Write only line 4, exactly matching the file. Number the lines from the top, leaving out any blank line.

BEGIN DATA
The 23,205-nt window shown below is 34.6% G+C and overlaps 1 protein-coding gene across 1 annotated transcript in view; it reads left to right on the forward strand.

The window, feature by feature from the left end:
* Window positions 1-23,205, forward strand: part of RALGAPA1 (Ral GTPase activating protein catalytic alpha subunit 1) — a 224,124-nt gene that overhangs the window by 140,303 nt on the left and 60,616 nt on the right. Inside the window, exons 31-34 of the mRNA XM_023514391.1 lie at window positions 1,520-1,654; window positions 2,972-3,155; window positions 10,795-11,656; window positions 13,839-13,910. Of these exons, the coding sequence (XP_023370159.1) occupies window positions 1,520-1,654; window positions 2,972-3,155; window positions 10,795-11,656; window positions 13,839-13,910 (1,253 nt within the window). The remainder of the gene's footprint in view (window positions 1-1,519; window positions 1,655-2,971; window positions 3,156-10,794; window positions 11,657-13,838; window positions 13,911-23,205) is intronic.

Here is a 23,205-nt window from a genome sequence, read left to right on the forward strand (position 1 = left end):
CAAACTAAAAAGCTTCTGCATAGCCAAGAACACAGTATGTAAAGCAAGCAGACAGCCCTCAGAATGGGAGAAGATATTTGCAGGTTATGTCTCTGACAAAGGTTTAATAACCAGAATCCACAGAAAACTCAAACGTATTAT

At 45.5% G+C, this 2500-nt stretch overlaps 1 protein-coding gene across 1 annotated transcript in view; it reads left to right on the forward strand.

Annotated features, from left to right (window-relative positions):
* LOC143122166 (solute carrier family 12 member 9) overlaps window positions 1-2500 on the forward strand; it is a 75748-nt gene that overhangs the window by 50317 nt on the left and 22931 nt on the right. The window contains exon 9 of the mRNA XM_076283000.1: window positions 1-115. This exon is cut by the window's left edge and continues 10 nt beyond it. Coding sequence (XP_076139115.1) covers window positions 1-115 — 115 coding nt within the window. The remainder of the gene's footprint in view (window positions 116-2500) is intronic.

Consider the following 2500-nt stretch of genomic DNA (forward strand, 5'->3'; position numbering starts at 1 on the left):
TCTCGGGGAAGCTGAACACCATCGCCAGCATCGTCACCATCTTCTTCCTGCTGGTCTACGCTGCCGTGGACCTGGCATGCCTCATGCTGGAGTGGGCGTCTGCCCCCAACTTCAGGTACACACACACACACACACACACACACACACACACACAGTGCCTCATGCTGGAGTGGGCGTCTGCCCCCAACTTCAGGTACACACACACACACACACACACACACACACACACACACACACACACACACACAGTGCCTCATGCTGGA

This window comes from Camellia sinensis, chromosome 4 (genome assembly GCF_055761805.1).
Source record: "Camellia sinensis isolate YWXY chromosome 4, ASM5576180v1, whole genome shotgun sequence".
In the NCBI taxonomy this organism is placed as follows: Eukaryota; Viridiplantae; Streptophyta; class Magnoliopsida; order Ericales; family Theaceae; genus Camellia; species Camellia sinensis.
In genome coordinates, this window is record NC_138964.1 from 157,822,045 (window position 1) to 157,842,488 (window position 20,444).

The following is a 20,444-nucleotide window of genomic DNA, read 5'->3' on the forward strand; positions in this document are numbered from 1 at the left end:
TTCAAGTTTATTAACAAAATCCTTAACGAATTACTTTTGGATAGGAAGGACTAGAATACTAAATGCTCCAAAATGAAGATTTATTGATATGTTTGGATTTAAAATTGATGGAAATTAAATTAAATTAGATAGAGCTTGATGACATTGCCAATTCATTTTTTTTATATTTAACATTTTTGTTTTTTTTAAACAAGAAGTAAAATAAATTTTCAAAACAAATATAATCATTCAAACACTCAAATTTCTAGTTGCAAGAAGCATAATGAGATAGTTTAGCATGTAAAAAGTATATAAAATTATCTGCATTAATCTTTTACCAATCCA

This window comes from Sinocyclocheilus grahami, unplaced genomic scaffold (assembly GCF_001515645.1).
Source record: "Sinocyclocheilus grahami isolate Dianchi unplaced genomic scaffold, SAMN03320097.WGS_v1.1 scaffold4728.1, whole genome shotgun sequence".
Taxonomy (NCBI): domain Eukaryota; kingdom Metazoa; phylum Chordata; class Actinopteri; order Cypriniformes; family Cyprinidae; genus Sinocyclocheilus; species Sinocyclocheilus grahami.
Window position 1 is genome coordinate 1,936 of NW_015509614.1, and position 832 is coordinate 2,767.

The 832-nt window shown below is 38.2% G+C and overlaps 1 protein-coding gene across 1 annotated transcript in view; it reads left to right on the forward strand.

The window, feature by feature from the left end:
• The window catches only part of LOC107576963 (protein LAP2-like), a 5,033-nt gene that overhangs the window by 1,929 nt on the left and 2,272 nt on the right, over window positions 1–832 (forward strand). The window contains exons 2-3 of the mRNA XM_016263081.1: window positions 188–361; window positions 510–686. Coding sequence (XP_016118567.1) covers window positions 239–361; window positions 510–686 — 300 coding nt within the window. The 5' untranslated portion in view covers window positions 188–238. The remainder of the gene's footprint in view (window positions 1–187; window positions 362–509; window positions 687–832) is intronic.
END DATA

Here is a 23,205-nt window from a genome sequence, read left to right on the forward strand (position 1 = left end):